Definitely above board and not at all suspicious that the state’s attorney who was leaning on Chicago police to let the feds handle this and who was put in contact with a Smollett family member by a politically connected lawyer didn’t actually recuse herself after claiming she did.

An acceptable outcome here, I think, would be Smollett getting off scot-free and everyone in the state’s attorney’s office getting indicted.

“The State’s Attorney did not formally recuse herself or the Office based on any actual conflict of interest,” her spokeswoman, Tandra R. Simonton, said Wednesday in an email response to my questions. “As a result, she did not have to seek the appointment of a special prosecutor under (state law).”

Instead, she put her first assistant, Joe Magats, out front to take the beating that would come.

“Although we use the term ‘recuse’ as it relates to State’s Attorney Foxx’s involvement in the matter, it was a colloquial use of the term rather in its legal sense,” Foxx’s office said.

She took two separate steps in Smollett’s favor, then misled the public about her “recusal,” and then, against all odds, Smollett landed a possibly unprecedented sweetheart deal that didn’t require him to plead guilty or even apologize. The inevitable question: Did Foxx lean on the alleged decisionmaker in this case, Joe Magats, to let Smollett walk? And if so, why? One obvious possibility is that an ambitious young D.A. like Foxx might have her eye on running statewide in Illinois in a few years and reasoned that it’d be worth doing a favor to Tina Tchen, former chief of staff to Michelle Obama. The more prosaic alternative, that the state’s attorney’s office had better things to do with its time than prosecute Smollett, wouldn’t explain the decision to let him off free as a bird instead of at least insisting on a guilty plea and probation.

Perhaps there’ll be an answer to these questions. And even if there isn’t, the Smollett affair should be good for an entertaining 45-minute riff at tonight’s Trump rally in Michigan.

As for Smollett, his career prospects seem to change by the day. Last weekend, before charges were dropped, he was a liability to “Empire.” After his case was dismissed, suddenly he seemed unfireable: How do you drop a man who hasn’t been convicted of a crime? Today, amid a public uproar over his suspiciously light treatment and his own lack of remorse, he may be back to liability status.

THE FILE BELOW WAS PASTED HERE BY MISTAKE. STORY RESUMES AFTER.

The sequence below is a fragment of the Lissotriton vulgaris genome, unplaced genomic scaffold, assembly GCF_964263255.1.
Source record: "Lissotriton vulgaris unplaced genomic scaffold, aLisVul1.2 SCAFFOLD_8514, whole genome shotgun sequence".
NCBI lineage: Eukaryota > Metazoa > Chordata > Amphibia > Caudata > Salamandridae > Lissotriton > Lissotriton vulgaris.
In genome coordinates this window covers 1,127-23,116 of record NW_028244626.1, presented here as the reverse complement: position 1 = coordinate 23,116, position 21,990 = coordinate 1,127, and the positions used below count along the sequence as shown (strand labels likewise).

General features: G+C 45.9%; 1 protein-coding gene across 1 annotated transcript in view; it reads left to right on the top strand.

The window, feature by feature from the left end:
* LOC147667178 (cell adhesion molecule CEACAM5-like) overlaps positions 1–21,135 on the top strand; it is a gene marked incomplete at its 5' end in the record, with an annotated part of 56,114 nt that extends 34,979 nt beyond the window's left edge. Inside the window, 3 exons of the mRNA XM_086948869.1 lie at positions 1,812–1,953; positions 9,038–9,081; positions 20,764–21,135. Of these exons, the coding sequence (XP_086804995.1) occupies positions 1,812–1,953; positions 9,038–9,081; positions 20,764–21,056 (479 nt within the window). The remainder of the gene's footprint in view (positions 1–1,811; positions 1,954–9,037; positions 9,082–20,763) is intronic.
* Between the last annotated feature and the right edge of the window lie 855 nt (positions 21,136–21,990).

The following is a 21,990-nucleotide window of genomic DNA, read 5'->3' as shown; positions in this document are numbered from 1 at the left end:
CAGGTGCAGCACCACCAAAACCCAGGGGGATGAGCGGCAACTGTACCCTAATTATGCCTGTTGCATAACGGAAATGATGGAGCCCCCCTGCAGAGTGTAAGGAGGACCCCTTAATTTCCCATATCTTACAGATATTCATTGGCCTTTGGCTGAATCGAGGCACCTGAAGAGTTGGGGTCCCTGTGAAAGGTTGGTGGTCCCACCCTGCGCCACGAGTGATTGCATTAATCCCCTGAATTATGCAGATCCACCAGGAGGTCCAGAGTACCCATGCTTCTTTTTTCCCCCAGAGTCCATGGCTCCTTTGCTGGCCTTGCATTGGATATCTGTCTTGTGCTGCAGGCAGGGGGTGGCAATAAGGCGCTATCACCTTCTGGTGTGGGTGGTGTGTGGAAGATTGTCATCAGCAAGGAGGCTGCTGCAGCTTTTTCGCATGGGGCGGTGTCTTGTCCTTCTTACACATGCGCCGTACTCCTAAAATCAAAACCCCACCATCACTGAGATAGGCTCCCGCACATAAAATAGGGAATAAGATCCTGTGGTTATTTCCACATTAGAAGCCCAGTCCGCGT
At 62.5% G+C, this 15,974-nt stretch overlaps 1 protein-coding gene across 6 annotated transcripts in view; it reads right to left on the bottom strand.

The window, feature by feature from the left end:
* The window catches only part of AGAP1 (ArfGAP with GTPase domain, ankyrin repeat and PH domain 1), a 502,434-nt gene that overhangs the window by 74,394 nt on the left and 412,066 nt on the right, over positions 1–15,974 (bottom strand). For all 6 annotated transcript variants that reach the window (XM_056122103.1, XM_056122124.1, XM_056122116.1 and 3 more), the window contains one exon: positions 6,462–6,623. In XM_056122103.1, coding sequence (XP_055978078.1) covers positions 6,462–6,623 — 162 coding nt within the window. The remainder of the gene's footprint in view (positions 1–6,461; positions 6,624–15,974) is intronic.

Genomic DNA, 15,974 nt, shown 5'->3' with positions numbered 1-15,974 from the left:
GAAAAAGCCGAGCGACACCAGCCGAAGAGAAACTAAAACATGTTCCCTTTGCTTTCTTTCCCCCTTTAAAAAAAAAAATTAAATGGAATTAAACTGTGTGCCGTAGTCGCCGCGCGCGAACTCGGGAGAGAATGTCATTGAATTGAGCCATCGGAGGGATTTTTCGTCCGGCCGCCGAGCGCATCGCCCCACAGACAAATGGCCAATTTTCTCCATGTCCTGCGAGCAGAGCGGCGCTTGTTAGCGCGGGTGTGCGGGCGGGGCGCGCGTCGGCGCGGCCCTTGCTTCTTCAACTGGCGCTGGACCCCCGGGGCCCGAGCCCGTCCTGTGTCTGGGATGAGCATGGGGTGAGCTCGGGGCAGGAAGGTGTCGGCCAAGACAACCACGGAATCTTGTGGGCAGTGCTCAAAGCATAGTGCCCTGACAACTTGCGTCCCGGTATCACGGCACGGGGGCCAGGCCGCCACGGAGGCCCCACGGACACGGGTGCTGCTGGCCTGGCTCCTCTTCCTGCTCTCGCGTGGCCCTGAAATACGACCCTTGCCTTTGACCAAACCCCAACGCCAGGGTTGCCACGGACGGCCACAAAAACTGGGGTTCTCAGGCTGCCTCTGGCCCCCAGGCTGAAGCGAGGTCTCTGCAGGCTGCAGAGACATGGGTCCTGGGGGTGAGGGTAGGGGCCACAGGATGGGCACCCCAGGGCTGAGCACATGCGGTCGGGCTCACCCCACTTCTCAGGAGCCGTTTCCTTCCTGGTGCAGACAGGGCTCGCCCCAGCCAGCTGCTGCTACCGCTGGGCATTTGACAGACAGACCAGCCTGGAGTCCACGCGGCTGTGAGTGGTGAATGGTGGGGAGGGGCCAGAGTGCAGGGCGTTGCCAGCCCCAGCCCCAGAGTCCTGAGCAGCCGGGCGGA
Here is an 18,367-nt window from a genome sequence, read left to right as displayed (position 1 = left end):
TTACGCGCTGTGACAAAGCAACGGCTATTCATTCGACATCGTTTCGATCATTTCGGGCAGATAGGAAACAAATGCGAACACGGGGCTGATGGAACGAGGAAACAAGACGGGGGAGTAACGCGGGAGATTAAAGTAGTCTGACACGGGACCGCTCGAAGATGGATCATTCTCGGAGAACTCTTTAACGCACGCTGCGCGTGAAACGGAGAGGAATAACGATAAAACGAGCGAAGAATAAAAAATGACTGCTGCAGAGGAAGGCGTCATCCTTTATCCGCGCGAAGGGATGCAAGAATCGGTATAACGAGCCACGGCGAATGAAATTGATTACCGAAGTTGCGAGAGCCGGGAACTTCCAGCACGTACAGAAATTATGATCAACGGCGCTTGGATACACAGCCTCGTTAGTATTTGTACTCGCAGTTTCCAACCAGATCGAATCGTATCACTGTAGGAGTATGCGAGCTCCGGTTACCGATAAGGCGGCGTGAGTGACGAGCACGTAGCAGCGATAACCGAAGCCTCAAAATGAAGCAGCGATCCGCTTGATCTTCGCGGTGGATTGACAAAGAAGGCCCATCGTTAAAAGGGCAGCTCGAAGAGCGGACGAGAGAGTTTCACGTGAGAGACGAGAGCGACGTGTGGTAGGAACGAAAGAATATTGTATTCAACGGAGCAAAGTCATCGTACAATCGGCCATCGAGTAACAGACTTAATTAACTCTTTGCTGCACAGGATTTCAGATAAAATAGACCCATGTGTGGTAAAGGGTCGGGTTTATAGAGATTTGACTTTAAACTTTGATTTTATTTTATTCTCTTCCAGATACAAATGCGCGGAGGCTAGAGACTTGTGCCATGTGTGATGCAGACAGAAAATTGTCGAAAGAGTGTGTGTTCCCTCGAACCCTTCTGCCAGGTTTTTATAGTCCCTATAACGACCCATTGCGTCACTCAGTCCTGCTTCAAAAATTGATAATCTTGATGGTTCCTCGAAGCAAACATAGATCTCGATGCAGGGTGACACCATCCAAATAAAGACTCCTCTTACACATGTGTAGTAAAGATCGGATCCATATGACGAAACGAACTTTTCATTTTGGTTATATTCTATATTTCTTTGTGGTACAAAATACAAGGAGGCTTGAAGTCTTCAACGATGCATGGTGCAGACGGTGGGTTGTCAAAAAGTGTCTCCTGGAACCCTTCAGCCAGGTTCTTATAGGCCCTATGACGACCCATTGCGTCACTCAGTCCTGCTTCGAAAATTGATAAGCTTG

It’s a position that seems headed towards Empire coming back for another season, but most likely without Smollett, who has always claimed and continues to insist that he is innocent…

For one thing, while the 16 felony charges (and potentially years behind bars) Smollett faced for allegedly staging a racist and homophobic attack on himself on January 29 are now gone and the case sealed, the actor is still being investigated in a federal probe over a potentially self-penned, hate-filled letter that arrived on the Empire set earlier this year…

Along with the Chicago police union angling for a probe into Cook County State’s Attorney Kim Foxx and her office’s handling of the case, the whole situation makes Smollett persona non grata in Chicago city limits, and certainly a major distraction for Empire and Fox.

It wouldn’t be unusual for a celebrity to walk out of court a free man only to find himself unemployable, as O.J. would tell us. But O.J.’s crime was light-years more serious than Smollett’s and O.J. was in fact indicted and tried. In the end Smollett wasn’t even charged. How do you tell his many fans and sympathizers in the “Empire” audience that he’s damaged goods regardless?